D. Kevin Berchelmann
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Monday, September 28, 2009

Leaders Communicate, and skim-listening is not the same thing...


After 20+ years of marriage, you would think my wife and I would be pretty good at communicating.

You would think.

Alas, I was recently reminded that communicating and being present or apparently listening are not all synonymous. Bummer.

My lovely spouse said I was only listening for key words -- sort of like skimming through a book that lacked real page-turning quality.

She said I was skim-listening. And you know, she may be right (our secret, OK?)

We all lead hectic lives; lots of "stuff" going on, lots of moving parts. We convince ourselves that time is at such a critical supply, we simply must multi-task if we are to succeed in life.

The problem, of course, is that it's more important for a leader to listen than it is for him or her to multi-task. Leading is less about personally doing than it is about facilitating the success of others who look to us for guidance. And we cannot do that effectively -- hell, at all -- without listening. And I mean full-on, no-kidding, honest-to-goodness listening.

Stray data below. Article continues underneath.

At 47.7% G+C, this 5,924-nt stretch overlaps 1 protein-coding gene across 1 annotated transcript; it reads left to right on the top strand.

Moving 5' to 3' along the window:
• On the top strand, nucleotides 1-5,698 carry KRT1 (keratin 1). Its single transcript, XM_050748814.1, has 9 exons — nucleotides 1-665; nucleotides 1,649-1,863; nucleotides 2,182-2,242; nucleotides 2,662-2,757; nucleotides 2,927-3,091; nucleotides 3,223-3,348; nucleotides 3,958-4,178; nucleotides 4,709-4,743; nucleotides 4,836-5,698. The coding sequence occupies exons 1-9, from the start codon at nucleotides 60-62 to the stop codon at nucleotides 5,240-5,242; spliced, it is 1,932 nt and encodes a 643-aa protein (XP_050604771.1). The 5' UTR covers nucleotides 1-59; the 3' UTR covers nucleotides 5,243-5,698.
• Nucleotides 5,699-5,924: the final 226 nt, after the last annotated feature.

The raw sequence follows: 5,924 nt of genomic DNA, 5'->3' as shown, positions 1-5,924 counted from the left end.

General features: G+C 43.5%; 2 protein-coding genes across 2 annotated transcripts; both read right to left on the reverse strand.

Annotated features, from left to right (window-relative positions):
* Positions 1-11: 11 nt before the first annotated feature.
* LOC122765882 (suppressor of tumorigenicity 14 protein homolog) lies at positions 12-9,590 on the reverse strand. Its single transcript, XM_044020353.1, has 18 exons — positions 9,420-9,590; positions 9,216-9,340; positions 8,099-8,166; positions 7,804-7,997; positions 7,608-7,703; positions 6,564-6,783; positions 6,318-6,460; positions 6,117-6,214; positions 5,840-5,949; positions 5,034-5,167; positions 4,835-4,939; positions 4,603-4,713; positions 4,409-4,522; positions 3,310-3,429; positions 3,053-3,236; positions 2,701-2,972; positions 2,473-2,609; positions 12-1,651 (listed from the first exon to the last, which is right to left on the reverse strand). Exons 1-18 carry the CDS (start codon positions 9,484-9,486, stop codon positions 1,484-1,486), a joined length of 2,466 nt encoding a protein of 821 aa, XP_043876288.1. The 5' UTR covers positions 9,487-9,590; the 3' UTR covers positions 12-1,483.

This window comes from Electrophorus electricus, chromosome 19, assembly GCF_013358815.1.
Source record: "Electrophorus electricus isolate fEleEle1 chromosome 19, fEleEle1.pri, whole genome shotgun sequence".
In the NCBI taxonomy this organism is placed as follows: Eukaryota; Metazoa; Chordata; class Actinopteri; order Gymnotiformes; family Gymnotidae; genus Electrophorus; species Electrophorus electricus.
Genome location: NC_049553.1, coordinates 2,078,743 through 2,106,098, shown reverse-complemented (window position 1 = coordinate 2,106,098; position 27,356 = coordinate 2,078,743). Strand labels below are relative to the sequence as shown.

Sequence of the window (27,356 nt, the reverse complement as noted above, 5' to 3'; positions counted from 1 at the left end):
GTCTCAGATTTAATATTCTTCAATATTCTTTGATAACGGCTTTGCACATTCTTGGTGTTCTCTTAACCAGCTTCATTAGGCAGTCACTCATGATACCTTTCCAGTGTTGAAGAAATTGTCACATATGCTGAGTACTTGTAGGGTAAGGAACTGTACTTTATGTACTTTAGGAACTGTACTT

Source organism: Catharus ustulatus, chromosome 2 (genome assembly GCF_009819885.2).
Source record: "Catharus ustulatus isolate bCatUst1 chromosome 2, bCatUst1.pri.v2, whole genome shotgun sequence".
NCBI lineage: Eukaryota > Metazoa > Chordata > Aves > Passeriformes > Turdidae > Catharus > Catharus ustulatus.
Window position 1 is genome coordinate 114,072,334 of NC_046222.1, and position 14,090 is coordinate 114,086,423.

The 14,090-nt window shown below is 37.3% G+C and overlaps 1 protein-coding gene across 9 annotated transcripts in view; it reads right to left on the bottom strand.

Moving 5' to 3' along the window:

We don't do that well. We "listen" while we check our crackberry. We "listen" while we mentally formulate our response. We "listen" while we check the caller I.D. on our cell phone. We "listen" while we text someone (familiar, AF? -- inside joke). These aren't merely insulting mannerisms (and no mistake, they are those), they simply provide proof positive that we aren't listening.

Listening, from a leadership perspective, takes serious effort. It's hard work, every bit as hard as decision-making and other leadership tasks. And it's not simply hearing, and -- apparently -- it's not skim-listening, either... Effective listening requires us to:
  1. Tune it out. Turn off the email "ding." Put cell phone on "quiet" (note that I didn't say "vibrate;" it's not about not disturbing others -- it's about not disturbing you). Ignore caller-I.D. In short, really, really pay attention.
  2. Demonstrate attentiveness. Now that you are attentive, make sure they realize it. Lean forward; make eye contact; nod when appropriate; show empathy... you know, act like you're there.
  3. Confirm understanding. Read it back to 'em, Dann-o. Paraphrase their comments; check for understanding; ask pertinent questions. Determine that what you heard is what they said. It's harder than you think...

Now, communications between my wife and I may not be as simple as a three-step process, but leadership communications are that simple -- provided we exert the effort necessary to accomplish this essential behavior. And it is an essential leadership behavior.

But that's just me...

KB

Kevin Berchelmann

http://www.triangleperformance.com/

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